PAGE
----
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  • Vicky Tan

Note to self: USE COPING SKILLS (and bonus wholesome memes!)

It’s been a while since I’ve posted here; work and life got busy. What better way to break the silence than memes, and how they relate to coping skills! For those who don’t know what memes are, here’s an overview of internet memes. (Heads up - if you search for meme examples, be aware that some are not safe for work.)

Let me backtrack. When you are trying to make changes to your thinking and behaviour, it’s important to have reminders of what you’re trying to do. New skills do not become habit overnight, particularly because our carefully-laid plans often go out the window when our emotions are running high. When my clients learn new coping skills in a counselling session, I often ask them to consider what they will do differently, when they will do so, and how they will do it, including how they will remember. It doesn’t matter if the reminder is small, silly, funny, or random; in fact, the weirder and more personal it is, the better because it sticks out in your memory. It also helps if you put the reminders in a place you go to often, or in the places where you would like to try your new behaviours.

For example, I had a therapy client who needed to practice grounding techniques when she was out and about. She kept a fluffy toy sheep key chain in her handbag as a reminder - she loved sheep and found them very calming - and also to serve as a tactile thing she could focus on by using her sense of touch. Other ideas:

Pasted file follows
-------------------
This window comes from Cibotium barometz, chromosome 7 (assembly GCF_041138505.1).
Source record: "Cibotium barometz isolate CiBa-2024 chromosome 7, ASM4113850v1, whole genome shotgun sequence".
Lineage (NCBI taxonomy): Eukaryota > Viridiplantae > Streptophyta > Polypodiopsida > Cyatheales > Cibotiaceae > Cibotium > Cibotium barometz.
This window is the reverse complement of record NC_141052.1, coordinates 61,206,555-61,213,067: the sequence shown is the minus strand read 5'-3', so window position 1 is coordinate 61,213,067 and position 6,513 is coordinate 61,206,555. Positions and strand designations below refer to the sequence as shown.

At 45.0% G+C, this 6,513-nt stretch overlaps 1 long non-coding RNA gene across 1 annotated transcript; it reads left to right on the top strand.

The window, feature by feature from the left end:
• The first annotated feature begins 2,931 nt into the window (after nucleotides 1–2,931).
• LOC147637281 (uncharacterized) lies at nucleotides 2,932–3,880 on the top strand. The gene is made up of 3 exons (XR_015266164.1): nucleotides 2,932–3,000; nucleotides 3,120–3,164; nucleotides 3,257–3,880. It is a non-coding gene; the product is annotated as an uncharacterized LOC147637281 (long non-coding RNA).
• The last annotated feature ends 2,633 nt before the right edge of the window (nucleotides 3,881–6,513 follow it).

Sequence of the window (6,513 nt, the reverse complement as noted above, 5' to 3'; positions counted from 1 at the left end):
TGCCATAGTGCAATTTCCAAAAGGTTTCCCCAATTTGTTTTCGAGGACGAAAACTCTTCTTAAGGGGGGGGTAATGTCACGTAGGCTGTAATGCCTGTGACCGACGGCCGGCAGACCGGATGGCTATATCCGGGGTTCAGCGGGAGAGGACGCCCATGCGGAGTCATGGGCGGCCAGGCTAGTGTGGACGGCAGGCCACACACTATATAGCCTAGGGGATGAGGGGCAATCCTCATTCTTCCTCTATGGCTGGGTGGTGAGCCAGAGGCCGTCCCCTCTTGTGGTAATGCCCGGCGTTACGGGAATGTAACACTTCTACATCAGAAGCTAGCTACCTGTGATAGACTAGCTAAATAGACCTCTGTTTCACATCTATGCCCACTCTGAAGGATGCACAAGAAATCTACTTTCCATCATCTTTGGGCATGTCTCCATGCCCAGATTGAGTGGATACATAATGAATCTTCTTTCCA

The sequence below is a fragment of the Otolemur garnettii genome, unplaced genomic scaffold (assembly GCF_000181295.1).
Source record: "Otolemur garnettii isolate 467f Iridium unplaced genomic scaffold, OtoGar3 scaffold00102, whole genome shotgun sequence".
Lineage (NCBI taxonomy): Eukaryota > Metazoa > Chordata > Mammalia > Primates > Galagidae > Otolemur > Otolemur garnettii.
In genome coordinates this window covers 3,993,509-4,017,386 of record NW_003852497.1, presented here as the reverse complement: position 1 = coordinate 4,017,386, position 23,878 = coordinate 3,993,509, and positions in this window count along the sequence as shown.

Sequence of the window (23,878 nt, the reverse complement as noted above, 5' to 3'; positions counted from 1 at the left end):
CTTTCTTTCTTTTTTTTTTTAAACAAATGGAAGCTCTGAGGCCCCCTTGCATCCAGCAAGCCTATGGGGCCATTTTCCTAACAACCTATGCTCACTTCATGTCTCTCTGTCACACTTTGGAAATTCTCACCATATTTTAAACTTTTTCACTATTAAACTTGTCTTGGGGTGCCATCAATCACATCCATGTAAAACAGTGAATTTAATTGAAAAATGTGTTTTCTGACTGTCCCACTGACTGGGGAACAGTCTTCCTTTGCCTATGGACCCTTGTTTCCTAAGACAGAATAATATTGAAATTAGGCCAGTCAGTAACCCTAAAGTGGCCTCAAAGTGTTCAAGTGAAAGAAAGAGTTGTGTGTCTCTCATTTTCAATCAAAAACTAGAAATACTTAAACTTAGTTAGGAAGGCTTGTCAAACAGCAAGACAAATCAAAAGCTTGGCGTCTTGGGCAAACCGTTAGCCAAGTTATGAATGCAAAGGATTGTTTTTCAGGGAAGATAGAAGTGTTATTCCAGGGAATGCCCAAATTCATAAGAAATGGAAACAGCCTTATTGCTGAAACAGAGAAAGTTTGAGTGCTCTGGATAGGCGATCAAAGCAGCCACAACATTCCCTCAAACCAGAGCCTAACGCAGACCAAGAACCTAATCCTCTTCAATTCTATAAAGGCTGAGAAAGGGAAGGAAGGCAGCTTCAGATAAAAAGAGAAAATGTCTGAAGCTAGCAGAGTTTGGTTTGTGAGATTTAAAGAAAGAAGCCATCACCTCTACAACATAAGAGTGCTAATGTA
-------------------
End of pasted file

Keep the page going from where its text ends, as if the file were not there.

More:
• change your phone or computer backgrounds to a memorable image that reminds you of the new strategy

  • put up sticky notes, pictures, or even therapy worksheets in prominent places

  • write or draw things on your hand

  • keep physical objects in your bag or pocket

  • set reminders on your calendar, set repeated alarms on your phone, or use useful apps that send notifications

  • put the tools you need to support your new habit where you can see it

  • tell supportive people what you're trying, and ask if they are willing to remind you at certain times

The list can go on - the thing is that you have to experiment and use what works for you.

I sometimes make memes in order to make therapy concepts more personal and memorable for younger clients. If it gets someone remembering to use their skills, I won't turn it down! (Let's be real, I'm a child of the internet, I will never turn down memes.) Additionally, some nice memes - wholesome memes - can be used a light-hearted way to cope during a stressful time.

Here’s a sampling of mental health memes I’ve made using imgflip's meme generator for clients, and for family/friends who requested memes about certain topics or using certain meme templates. I will add to this page if I create more psychology-related memes. If you find them helpful, please feel free to take them for personal use - or make your own reminders!

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